13 November 2013

Moving like a herd of turtles

Unfortunately I can't find my camera, so no pictures, but we are making a little bit of progress downstairs. Don't get too excited - it's just ceiling insulation and furring strips. The strips have a couple of purposes. First, it will make the drywall much easier to install. The joists are not as regularly spaced as modern construction materials require, so spacing the furring strips every 16" will help a bit. I am also able to shim the furring strips individually to create a more even plane for the drywall. The bottoms of the joists are not totally even with each other (with the original plaster and lath construction, they didn't need to be). If you tried to attach drywall directly to the joists without shimming, you'd end up with a very wavy ceiling.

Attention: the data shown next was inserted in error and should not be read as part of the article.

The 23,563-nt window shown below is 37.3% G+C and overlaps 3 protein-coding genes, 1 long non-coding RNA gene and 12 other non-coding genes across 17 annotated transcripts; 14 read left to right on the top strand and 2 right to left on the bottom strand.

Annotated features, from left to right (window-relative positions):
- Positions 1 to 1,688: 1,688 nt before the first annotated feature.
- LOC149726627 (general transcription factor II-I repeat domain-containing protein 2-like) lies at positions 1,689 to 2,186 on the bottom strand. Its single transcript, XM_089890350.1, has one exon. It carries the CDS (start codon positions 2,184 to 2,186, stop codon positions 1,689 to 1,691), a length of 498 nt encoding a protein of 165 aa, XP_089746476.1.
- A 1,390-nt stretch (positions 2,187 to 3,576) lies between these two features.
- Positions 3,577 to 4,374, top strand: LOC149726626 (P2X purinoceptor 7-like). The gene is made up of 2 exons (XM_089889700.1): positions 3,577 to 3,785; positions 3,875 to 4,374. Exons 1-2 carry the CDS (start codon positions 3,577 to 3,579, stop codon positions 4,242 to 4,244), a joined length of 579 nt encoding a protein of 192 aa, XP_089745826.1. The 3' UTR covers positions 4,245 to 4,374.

The second benefit of the furring strips is that it leaves enough space to run electrical without drilling through the joists. As we found out running wire upstairs, the 100-year-old framing in this house is practically petrified and very difficult to drill through. But with the furring strips, we can run the electrical along the bottom of the joists and save a lot of time, muscle, and drill bits in the process. We thought the additional cost of the lumber and slight decrease in ceiling height was a worthwhile tradeoff given those benefits. 

NB: The formaldehyde-free R-30 insulation that Lowe's now carries is much improved from the last time I bought it. This stuff is a mottled brown and white color (the older version was bleached white) and looks dirty, but it does not explode in a cloud of fiberglass shards when you touch it. I wore long sleeves and gloves during installation, but no dust mask or goggles. With the previous formaldehyde-free formulation, my skin, throat, and eyes were itchy for a week afterward, even with a dusk mask, goggles, and long sleeves. With the new insulation, I felt none of those side effects. So thumbs up for Johns-Manville for improving their product!

No comments: